Economic activity in India is expected to begin to normalise in fiscal 2022, resulting in real Gross Domestic Product (GDP) growth of about 10 per cent.
Amid sharp economic contraction, rating agency Standard and Poor’s (S&P) today affirmed India’s sovereign long-term rating at “BBB-”, reflecting above-average long-term economic growth, sound external profile, and evolving monetary settings.
However, it also flagged vulnerabilities due to weak fiscal settings, including consistently elevated general government deficits and indebtedness and low per capita income.
The outlook on the long-term rating is stable. The stable outlook reflects view that India's contraction in fiscal 2021 will be followed by a significant recovery, which will stabilize the country's broader credit profile, S&P
said in a statement.
It also affirmed 'A-3' short-term unsolicited foreign and local currency sovereign ratings on India.
Economic activity in India is expected to begin to normalise in fiscal 2022, resulting in real Gross Domestic Product (GDP) growth of about 10 per cent. A significant proportion of this rebound will be due to the very weak base in the current fiscal year.
The Indian economy's long-term outperformance highlights its historical resilience. Its wide ranging structural trends, including healthy demographics and competitive unit labour costs work in its favour. These will be challenged by the spread of the pandemic, financial and corporate weakness, and a prolonged decline in investments, it added.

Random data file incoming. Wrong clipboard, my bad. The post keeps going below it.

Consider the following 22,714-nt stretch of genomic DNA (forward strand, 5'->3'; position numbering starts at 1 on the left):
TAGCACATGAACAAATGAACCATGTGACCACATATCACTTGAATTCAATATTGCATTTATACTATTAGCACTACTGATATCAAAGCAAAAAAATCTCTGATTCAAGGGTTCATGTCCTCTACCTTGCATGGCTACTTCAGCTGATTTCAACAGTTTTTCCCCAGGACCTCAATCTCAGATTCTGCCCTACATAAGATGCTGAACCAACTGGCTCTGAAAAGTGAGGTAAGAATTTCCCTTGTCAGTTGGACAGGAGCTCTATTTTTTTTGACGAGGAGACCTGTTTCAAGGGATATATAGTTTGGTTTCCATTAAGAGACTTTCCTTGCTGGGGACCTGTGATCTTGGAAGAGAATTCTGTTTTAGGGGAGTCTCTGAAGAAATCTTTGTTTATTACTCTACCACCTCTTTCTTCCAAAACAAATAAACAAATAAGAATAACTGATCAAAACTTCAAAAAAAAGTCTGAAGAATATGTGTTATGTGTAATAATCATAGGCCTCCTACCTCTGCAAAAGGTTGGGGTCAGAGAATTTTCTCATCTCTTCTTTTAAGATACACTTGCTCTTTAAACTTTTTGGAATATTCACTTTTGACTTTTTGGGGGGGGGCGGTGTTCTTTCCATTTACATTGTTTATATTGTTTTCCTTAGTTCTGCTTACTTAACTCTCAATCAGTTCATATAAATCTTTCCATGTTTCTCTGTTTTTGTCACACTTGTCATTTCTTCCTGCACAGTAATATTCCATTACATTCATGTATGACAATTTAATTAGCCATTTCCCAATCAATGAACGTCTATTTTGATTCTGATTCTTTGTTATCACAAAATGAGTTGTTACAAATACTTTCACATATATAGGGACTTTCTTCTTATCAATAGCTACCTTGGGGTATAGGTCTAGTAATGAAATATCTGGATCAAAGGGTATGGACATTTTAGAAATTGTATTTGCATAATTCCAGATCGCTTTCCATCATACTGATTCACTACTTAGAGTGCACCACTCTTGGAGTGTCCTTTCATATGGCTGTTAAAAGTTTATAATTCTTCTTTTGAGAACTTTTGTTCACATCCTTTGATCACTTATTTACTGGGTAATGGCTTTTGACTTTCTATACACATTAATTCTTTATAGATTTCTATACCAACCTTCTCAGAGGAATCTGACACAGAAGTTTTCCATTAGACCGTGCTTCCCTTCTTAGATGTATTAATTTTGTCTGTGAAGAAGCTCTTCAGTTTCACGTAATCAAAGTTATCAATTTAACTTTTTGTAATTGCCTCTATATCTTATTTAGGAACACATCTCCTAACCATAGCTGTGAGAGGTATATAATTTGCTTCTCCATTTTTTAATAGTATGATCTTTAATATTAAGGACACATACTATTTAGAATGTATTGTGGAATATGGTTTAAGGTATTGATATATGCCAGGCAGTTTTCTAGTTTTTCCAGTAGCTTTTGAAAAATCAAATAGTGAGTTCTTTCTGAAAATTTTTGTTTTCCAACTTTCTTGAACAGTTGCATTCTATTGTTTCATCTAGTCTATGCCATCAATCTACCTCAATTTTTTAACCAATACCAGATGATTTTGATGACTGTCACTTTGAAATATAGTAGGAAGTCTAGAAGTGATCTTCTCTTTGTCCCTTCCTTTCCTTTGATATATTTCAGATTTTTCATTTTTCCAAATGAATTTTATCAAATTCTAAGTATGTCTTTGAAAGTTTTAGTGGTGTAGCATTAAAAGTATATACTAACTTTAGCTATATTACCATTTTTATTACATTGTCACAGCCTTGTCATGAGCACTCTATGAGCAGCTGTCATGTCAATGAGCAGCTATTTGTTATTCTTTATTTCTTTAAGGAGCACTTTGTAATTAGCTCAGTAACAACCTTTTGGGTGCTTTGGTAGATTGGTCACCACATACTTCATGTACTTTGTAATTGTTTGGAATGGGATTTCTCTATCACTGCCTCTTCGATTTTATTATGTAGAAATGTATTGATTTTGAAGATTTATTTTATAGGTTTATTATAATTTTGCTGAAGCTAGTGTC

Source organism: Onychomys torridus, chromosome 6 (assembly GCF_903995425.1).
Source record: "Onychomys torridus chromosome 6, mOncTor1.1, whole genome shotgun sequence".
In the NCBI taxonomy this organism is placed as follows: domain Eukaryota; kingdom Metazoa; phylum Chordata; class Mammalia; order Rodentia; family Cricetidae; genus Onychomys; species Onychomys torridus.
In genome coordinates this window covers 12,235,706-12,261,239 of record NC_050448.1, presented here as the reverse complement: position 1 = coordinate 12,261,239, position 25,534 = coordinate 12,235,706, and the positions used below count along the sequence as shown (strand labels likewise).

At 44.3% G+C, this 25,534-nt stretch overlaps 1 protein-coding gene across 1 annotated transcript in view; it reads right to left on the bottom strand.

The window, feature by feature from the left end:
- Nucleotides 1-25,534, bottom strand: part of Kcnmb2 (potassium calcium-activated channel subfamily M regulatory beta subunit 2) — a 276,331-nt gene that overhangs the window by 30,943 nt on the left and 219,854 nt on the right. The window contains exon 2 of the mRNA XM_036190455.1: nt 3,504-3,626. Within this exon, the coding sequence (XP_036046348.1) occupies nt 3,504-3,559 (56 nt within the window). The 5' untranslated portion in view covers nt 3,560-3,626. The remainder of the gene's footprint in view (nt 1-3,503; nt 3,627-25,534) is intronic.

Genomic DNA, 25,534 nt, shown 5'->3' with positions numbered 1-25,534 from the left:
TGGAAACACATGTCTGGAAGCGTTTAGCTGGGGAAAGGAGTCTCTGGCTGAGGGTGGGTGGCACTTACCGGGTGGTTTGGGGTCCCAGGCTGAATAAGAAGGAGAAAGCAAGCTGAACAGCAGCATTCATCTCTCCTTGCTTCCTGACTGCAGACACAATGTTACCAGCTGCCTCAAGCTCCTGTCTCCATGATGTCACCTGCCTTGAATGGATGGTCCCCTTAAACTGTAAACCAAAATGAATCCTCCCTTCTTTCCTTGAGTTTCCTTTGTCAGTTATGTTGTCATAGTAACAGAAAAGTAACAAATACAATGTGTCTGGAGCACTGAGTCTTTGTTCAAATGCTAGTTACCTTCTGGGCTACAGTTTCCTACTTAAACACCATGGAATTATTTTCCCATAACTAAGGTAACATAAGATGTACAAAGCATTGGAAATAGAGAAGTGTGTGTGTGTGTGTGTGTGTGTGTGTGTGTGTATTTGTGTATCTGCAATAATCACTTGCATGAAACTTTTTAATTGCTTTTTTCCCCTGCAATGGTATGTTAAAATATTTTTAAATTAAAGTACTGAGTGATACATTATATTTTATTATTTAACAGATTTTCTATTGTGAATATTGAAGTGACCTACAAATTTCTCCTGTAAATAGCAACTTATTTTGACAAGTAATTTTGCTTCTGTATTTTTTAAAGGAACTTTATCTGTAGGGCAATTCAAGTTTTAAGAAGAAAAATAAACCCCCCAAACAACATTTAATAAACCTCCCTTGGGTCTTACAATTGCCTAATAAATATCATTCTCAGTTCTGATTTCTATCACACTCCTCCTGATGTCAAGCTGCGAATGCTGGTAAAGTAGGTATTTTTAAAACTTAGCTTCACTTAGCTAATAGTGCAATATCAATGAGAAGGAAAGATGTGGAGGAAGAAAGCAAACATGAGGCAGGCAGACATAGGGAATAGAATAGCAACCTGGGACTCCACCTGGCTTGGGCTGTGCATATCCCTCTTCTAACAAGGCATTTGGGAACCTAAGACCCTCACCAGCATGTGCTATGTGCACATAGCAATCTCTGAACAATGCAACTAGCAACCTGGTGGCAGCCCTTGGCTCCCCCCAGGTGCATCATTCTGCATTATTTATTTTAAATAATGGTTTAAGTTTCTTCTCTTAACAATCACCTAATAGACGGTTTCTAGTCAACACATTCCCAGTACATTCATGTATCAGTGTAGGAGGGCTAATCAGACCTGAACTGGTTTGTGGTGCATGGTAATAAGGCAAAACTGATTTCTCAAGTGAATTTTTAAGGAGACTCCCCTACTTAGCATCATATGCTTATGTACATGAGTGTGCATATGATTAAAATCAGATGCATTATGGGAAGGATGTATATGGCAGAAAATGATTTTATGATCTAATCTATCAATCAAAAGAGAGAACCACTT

The country’s weak fiscal settings will worsen further this year, constraining the government's ability to aid the economy. At the same time, the country's external settings have improved, helped by the central bank's rapid accumulation of foreign exchange reserves.
The Indian economy
will remain a long-term outperformer versus peers with a similar level of income. India's Bharatiya Janata Party (BJP)-led coalition government maintains strong support from the electorate and may seek to capitalize on this by accelerating economic reforms.
India's democratic institutions promote policy stability and compromise, and also underpin the ratings, S&P
India's worsening Covid-19 situation, along with strict measures aimed at containing spread of the pandemic, have hit the economy hard. Productive capacity has been severely disrupted since the start of the pandemic. There may be a permanent loss of approximately 13 per cent of output compared with India's pre-pandemic trend.
While India's economy continues to outperform peers at a similar level of income on a 10-year weighted average real GDP per capita basis, its performance on this metric has weakened somewhat. Prior to the onset of the Covid-19 pandemic, the Indian economy
had already slowed measurably.
Existing vulnerabilities, including a weakened financial sector, rigid labor markets, and weak private investment, could hamper the economic recovery,
Although India's banking sector has ample liquidity, lending conditions remain tight, with limited risk appetite. Credit extension to less creditworthy borrowers in the non-banking financial institution (NBFI) space may be weak for some time owing to heightened prudence in banks' lending standards.
Government measures aimed at backstopping NBFI debt should help to alleviate these conditions to some extent. Liquidity risks are more prevalent in some parts of the NBFI sector, especially for firms in the automobile, small and midsize enterprise (SME), and microfinance segments.